Twenty Five Years And Counting...
outlookindia.com
1970-01-01T05:30:00+0530

When we consider the current controversy over the Gujarat affidavits, and the conflicting witness accounts, it is instructive and horrifying to see how the 1984 cases drag on over the years. Take today's Indian Express report which shows how the CBI chief gave Tytler a clean chit, his officers had said prosecute him:

[CBI Joint Director Arun] Kumar discussed the merits and demerits of the evidence against Tytler at length. Kumar acknowledged that Surinder Singh had done several flip-flops in his testimony against Tytler. For example, he told the Nanavati Commission in January 2002 that Tytler led the mob and incited it to “burn the Gurudwara and kill Sikhs,” but he retracted this and filed a second affidavit in August 2002 denying the first. He reaffirmed this affidavit in April 2006 but then in an interview in December 2007, he claimed he had seen Tytler inciting the mob, a charge he repeated when he was examined in the US. “The cases have been politically used and misused time and again. If one relies upon the statements of witnesses, their changing statements will be quoted to prove them unreliable. On the other hand, the other side will argue that accused persons are so influential that nobody can depose truthfully in India.

Read the full piece here

It is also instructive to read, in another context, HS Phoolka describing his unending and heroic battle in the 1984 cases in his recent book co-authored with Manoj Mitta, When A Tree Shook Delhi -- the 1984 carnage and its aftermath:

[Soli] Sorabjee was absolutely uncompromising when it came to the integrity of the affidavits that the CJC was going to submit before the Mista Commission. He would repeatedly say to me, 'Go for quality, not quantity'. He was insistent that while preparing the affidavits of the victims and others, we should ensure that they were packed with facts, stark facts, with no embellishments, and authentic to the last detail. Sorabjee taught us, in effect, to crossexamine our own witnesse so that we were fully satisfied that he or she was genuine. The idea was to pre-empt the possibility of any of our witnesse breaking down when the other side would actually cross-examine them before the Misra Commission.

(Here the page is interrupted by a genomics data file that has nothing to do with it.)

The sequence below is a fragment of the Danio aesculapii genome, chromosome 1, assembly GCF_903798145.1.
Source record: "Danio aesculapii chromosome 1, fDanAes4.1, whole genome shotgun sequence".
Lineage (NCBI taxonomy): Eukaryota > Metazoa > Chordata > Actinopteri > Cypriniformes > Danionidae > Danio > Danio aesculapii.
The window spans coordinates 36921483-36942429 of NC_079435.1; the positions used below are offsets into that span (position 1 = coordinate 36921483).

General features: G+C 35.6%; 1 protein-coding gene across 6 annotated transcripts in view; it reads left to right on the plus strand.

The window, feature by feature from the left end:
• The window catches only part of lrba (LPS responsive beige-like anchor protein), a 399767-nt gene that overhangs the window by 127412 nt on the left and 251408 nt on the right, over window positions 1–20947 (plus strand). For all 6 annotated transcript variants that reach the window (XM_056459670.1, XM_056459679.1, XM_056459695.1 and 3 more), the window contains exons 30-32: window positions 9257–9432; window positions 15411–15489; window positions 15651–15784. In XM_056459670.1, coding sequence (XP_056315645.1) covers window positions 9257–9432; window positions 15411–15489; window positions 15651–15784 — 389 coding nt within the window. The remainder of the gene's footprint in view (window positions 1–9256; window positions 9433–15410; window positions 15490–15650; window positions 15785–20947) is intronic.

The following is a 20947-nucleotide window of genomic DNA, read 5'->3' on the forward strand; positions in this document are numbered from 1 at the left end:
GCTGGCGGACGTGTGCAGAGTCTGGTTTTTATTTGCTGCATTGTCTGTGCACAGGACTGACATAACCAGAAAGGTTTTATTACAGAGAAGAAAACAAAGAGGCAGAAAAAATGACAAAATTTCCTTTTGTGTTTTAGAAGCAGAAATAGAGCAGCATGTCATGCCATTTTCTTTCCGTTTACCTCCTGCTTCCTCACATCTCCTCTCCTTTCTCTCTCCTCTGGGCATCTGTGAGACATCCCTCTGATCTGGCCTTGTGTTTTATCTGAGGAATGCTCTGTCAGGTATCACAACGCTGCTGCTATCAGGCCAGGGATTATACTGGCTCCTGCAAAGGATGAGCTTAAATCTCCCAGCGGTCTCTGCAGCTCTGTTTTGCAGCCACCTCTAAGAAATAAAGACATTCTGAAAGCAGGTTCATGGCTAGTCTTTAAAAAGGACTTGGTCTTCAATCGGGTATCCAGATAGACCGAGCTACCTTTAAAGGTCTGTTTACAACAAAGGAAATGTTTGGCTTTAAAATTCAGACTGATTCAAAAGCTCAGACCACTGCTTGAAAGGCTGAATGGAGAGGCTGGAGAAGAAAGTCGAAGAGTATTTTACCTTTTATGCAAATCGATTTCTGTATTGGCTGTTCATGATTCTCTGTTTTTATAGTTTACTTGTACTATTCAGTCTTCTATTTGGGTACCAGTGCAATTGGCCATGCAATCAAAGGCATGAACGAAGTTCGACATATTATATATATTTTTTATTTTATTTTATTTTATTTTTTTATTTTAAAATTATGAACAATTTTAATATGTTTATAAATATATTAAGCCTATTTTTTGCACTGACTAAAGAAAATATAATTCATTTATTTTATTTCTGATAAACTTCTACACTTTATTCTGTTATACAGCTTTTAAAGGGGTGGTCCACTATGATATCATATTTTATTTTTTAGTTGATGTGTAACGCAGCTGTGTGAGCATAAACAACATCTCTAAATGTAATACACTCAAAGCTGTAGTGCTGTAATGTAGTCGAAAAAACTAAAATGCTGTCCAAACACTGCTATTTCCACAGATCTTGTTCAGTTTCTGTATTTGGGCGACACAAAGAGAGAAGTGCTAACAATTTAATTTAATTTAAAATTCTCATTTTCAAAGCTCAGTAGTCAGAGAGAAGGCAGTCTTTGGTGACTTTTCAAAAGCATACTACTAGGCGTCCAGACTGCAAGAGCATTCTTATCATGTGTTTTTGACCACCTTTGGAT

The exacting standards set by Sorabjee increased my responsibility manifold. As the CJC's convenor, it was my task to get affodavits prepared with such rigour. Given the magnitude of the task, it was not possible for me to do it single-handedly. Fortunately, a number of advocates volunteered their services to the CJC for preparing affidavits. But since I was junior to most of them too, the only way I could seek to enforce quality was by invoking Sorabjee's moral authority.
If any shoddy affidavits still got past me, Sorabjee himself was there as the last goalkeeper. This was evident from the very first batch of affidavits I showed to Sorabjee for his approval. The batch consisted of ten affidavits, all prepared by an advocate who was not only senior to me but was also a well-known human rights activist. Yet, Sorabjee threw these affidavits back at me saying, 'I don't want crap like this. These affidavits have less facts and more opinions and hearsay.' In a plaintive tone, I explained to him that I could not correct those affidavits because of the standing of the advocate who had prepared them. Sorabjee thundered: 'I don't care. I will hold you responsible even if a single kind is filed.'
All those ten affidavits were discarded by us, and chastened by that experience, I was more rigorous than before in weeding out bad affidavits. Out of some 3,000 affidavits offered by us, I chose only about 550 to be filed before the commission. This means that I selected one in five affidavits. It was on account of such care that every witness produced by us before the Misra Commission withstood the cross-examination despite all the efforts made by the other side to discredit him or her

(Pg 112-113)

One hopes similar advice about scrupulousness in filing affidavits was given to, and followed by, the CJP

Read more about the 1984 carnage